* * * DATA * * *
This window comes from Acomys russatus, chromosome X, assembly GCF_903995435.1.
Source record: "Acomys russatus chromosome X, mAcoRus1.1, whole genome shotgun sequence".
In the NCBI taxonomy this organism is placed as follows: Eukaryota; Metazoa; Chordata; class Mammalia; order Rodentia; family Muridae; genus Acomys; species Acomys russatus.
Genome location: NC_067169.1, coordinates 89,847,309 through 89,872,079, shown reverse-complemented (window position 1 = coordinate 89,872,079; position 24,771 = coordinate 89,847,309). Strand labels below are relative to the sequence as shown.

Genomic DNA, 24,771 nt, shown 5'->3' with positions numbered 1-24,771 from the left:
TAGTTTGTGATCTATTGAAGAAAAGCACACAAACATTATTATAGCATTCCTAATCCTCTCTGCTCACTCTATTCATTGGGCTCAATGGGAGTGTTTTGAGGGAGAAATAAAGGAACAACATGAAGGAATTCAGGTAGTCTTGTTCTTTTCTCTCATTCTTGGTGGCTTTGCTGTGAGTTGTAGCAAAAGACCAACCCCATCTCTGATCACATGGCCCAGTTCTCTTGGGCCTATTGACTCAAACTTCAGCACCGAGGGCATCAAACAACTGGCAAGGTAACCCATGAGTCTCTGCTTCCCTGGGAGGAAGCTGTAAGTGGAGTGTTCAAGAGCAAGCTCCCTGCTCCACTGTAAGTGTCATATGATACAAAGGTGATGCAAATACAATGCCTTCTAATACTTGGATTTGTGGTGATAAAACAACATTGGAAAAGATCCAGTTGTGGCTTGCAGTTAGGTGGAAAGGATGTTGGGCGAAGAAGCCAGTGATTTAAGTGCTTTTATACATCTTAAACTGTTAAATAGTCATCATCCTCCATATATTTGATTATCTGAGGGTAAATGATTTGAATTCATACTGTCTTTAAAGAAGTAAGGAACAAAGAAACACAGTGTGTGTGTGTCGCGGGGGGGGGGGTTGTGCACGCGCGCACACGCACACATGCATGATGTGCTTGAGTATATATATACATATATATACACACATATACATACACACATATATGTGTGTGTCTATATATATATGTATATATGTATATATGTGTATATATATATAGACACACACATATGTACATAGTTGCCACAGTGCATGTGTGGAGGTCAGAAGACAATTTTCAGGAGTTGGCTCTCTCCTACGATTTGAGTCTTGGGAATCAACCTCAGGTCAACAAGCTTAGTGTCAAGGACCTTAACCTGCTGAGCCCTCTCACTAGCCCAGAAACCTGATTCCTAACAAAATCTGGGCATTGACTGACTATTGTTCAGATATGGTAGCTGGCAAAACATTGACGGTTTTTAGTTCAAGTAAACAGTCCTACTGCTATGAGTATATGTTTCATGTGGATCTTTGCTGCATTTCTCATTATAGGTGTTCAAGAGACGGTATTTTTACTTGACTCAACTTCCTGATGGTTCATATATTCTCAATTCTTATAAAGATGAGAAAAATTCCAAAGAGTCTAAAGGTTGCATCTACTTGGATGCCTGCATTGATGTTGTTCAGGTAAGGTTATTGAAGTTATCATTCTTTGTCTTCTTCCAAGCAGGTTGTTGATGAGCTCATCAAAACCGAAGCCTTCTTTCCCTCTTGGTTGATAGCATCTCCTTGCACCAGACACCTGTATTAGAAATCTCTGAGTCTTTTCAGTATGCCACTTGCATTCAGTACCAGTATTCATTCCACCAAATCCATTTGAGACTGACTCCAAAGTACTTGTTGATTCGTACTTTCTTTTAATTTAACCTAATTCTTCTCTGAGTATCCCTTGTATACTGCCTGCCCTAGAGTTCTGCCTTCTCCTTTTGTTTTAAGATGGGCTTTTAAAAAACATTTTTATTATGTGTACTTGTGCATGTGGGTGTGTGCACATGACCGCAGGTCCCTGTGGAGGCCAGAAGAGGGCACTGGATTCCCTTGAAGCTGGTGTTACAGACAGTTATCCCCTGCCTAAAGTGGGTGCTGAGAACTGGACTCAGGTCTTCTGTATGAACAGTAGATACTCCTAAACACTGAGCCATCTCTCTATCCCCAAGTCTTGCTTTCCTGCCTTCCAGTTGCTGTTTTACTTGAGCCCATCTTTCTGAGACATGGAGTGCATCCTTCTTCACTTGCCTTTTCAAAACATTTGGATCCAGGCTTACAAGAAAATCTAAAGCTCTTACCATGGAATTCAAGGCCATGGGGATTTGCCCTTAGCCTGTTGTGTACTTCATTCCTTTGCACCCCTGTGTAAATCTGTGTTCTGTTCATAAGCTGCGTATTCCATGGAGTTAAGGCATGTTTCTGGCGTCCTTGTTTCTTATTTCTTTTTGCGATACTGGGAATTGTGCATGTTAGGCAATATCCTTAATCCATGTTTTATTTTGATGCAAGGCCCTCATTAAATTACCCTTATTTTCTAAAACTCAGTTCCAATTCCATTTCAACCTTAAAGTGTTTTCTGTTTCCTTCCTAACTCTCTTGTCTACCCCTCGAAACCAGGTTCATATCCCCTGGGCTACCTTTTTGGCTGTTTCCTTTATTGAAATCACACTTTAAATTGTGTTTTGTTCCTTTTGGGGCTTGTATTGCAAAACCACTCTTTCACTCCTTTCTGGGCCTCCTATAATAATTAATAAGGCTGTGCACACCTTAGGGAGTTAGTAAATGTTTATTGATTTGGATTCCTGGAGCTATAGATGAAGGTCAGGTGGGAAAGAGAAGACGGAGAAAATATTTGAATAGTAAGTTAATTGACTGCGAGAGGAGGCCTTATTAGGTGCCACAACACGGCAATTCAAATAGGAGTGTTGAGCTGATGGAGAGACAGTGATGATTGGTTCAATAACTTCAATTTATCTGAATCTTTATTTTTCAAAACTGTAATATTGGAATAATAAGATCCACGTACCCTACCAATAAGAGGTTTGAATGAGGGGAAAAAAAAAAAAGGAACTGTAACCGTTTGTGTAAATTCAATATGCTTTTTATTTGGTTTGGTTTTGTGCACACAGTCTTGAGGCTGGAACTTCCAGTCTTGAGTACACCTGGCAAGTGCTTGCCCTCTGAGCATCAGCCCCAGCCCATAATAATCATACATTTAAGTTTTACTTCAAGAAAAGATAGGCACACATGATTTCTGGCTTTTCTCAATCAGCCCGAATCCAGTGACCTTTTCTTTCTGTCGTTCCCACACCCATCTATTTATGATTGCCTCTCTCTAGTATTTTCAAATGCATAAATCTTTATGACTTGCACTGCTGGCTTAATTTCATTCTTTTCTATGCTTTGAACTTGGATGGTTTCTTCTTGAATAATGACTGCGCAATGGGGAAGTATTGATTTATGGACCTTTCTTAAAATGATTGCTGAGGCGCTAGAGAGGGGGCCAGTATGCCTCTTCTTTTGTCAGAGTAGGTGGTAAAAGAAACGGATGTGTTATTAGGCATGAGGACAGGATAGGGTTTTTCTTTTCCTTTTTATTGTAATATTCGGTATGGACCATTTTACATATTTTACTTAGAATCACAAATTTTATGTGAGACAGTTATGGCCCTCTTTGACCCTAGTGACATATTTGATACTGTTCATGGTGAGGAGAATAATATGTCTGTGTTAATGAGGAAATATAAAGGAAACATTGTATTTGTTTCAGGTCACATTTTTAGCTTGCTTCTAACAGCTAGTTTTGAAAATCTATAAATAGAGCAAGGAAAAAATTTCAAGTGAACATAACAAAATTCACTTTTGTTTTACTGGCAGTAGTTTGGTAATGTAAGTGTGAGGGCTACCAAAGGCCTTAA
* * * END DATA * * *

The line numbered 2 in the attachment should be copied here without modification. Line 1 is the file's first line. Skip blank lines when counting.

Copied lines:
Source record: "Acomys russatus chromosome X, mAcoRus1.1, whole genome shotgun sequence".